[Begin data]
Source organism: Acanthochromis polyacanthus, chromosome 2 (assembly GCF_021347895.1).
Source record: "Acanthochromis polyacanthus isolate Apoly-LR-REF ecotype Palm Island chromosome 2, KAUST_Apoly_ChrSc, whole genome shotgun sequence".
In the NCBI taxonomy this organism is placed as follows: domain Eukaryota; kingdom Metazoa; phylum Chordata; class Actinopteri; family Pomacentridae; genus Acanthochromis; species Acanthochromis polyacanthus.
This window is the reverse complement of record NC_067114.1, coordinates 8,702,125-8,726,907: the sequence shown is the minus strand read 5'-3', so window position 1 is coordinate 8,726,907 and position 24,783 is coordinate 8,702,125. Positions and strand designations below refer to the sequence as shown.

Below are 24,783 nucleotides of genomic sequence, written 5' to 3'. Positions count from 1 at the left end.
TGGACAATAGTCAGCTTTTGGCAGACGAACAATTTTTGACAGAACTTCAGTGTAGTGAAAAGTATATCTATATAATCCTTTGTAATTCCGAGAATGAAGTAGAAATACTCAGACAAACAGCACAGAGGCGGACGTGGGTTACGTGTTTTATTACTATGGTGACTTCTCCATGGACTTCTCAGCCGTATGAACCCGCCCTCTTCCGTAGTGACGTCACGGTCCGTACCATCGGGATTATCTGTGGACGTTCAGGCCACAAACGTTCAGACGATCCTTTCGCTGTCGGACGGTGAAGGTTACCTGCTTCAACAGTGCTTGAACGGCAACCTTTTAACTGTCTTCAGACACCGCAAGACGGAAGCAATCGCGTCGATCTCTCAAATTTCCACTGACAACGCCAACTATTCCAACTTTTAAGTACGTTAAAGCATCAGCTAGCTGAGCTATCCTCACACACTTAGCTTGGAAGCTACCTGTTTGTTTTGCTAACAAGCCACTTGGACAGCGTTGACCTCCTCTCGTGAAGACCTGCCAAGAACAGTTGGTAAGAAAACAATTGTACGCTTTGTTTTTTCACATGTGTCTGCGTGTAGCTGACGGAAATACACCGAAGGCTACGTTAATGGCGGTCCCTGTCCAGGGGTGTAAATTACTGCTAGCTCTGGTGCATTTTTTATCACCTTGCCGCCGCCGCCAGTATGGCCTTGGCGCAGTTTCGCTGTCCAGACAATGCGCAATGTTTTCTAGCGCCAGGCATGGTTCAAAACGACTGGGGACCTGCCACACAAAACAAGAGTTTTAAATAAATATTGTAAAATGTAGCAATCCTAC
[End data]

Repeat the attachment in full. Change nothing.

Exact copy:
Source organism: Acanthochromis polyacanthus, chromosome 2 (assembly GCF_021347895.1).
Source record: "Acanthochromis polyacanthus isolate Apoly-LR-REF ecotype Palm Island chromosome 2, KAUST_Apoly_ChrSc, whole genome shotgun sequence".
In the NCBI taxonomy this organism is placed as follows: domain Eukaryota; kingdom Metazoa; phylum Chordata; class Actinopteri; family Pomacentridae; genus Acanthochromis; species Acanthochromis polyacanthus.
This window is the reverse complement of record NC_067114.1, coordinates 8,702,125-8,726,907: the sequence shown is the minus strand read 5'-3', so window position 1 is coordinate 8,726,907 and position 24,783 is coordinate 8,702,125. Positions and strand designations below refer to the sequence as shown.

Below are 24,783 nucleotides of genomic sequence, written 5' to 3'. Positions count from 1 at the left end.
TGGACAATAGTCAGCTTTTGGCAGACGAACAATTTTTGACAGAACTTCAGTGTAGTGAAAAGTATATCTATATAATCCTTTGTAATTCCGAGAATGAAGTAGAAATACTCAGACAAACAGCACAGAGGCGGACGTGGGTTACGTGTTTTATTACTATGGTGACTTCTCCATGGACTTCTCAGCCGTATGAACCCGCCCTCTTCCGTAGTGACGTCACGGTCCGTACCATCGGGATTATCTGTGGACGTTCAGGCCACAAACGTTCAGACGATCCTTTCGCTGTCGGACGGTGAAGGTTACCTGCTTCAACAGTGCTTGAACGGCAACCTTTTAACTGTCTTCAGACACCGCAAGACGGAAGCAATCGCGTCGATCTCTCAAATTTCCACTGACAACGCCAACTATTCCAACTTTTAAGTACGTTAAAGCATCAGCTAGCTGAGCTATCCTCACACACTTAGCTTGGAAGCTACCTGTTTGTTTTGCTAACAAGCCACTTGGACAGCGTTGACCTCCTCTCGTGAAGACCTGCCAAGAACAGTTGGTAAGAAAACAATTGTACGCTTTGTTTTTTCACATGTGTCTGCGTGTAGCTGACGGAAATACACCGAAGGCTACGTTAATGGCGGTCCCTGTCCAGGGGTGTAAATTACTGCTAGCTCTGGTGCATTTTTTATCACCTTGCCGCCGCCGCCAGTATGGCCTTGGCGCAGTTTCGCTGTCCAGACAATGCGCAATGTTTTCTAGCGCCAGGCATGGTTCAAAACGACTGGGGACCTGCCACACAAAACAAGAGTTTTAAATAAATATTGTAAAATGTAGCAATCCTAC